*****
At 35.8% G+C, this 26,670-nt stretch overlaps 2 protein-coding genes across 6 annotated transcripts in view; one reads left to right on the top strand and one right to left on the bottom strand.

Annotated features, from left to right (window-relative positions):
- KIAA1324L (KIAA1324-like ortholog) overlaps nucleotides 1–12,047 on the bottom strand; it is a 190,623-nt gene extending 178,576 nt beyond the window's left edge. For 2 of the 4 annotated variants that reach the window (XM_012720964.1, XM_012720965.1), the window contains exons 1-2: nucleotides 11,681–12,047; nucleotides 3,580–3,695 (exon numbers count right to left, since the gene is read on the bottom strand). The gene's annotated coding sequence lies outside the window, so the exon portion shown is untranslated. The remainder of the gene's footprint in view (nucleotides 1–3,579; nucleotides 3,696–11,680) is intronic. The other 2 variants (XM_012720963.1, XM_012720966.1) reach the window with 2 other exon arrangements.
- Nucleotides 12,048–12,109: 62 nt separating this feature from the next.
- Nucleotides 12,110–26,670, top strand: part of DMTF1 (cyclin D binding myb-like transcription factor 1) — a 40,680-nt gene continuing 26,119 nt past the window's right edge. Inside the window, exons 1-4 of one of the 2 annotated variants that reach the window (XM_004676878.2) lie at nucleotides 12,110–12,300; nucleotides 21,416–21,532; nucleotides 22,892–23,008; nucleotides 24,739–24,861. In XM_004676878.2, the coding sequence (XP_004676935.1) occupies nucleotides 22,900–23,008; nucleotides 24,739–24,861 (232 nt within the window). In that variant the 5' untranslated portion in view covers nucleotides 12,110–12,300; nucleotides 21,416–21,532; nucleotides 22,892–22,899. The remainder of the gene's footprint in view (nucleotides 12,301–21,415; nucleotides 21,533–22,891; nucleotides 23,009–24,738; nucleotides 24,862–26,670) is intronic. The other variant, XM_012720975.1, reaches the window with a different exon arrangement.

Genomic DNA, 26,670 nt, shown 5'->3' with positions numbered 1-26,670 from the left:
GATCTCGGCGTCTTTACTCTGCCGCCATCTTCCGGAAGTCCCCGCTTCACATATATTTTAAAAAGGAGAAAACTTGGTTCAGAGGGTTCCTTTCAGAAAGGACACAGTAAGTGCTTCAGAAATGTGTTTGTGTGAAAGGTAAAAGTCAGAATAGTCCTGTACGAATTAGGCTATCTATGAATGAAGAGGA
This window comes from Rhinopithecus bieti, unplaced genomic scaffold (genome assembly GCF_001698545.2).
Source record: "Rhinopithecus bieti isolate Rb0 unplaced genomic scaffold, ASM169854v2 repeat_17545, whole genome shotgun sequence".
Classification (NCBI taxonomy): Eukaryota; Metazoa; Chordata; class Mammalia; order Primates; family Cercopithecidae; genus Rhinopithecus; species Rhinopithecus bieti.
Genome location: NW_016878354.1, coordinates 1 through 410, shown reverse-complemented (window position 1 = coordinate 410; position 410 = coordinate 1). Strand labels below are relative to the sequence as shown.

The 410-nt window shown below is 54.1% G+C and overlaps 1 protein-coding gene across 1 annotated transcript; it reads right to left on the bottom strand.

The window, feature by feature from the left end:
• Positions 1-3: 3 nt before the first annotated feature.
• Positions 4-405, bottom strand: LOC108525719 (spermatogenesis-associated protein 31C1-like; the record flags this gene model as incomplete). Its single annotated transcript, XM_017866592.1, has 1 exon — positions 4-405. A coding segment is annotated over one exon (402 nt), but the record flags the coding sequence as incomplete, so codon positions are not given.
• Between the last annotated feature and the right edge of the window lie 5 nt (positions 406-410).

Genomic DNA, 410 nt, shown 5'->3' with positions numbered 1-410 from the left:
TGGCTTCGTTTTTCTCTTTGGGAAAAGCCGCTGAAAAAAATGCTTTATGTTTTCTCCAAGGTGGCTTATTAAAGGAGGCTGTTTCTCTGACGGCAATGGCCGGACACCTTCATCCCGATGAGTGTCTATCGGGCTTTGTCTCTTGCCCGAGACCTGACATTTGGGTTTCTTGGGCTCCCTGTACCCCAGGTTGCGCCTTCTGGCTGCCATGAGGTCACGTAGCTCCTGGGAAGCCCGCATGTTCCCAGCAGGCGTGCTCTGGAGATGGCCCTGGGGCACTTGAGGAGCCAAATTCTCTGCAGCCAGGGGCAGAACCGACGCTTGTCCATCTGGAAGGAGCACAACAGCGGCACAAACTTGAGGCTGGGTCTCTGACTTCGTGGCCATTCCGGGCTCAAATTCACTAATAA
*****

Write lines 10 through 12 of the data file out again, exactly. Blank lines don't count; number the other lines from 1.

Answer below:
Classification (NCBI taxonomy): Eukaryota; Metazoa; Chordata; class Mammalia; order Primates; family Cercopithecidae; genus Rhinopithecus; species Rhinopithecus bieti.
Genome location: NW_016878354.1, coordinates 1 through 410, shown reverse-complemented (window position 1 = coordinate 410; position 410 = coordinate 1). Strand labels below are relative to the sequence as shown.

The 410-nt window shown below is 54.1% G+C and overlaps 1 protein-coding gene across 1 annotated transcript; it reads right to left on the bottom strand.